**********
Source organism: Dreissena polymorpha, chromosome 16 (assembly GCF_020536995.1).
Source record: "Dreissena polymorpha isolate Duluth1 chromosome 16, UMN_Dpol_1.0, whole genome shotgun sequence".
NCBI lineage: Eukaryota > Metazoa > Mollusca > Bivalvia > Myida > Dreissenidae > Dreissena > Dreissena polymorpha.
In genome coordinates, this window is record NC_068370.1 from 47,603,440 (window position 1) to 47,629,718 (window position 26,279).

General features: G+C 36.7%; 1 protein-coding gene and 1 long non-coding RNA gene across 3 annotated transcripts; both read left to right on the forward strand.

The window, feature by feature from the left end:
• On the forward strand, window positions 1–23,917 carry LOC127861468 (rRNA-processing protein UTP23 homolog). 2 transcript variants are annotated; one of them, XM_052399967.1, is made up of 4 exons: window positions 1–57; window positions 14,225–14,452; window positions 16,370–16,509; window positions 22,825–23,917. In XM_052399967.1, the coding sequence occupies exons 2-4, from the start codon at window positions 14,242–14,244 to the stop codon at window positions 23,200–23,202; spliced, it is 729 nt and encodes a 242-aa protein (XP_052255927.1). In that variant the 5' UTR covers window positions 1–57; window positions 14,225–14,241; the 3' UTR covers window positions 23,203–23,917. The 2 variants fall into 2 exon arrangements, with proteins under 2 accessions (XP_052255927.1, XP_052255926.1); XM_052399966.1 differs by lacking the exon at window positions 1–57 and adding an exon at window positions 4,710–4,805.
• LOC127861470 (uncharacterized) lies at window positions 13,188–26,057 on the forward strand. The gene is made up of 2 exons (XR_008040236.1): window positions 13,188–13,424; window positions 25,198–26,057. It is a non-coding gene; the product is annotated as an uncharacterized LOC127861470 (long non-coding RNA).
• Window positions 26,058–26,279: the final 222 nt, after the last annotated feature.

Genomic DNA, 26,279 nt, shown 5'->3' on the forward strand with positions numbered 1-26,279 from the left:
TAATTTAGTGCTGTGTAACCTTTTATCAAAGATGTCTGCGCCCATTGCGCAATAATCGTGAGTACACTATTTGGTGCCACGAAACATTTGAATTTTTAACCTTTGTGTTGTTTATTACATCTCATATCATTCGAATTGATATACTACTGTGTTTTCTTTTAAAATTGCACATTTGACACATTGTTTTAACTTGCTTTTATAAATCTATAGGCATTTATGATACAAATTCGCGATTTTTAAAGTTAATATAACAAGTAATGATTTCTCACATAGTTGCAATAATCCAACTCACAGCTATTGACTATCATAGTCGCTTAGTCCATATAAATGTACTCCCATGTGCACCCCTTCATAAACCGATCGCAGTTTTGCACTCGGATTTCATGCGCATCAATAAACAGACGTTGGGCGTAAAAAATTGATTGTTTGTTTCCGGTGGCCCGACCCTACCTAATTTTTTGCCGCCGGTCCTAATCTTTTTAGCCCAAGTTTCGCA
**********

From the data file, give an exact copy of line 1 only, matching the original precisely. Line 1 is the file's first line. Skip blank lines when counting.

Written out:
Source organism: Dreissena polymorpha, chromosome 16 (assembly GCF_020536995.1).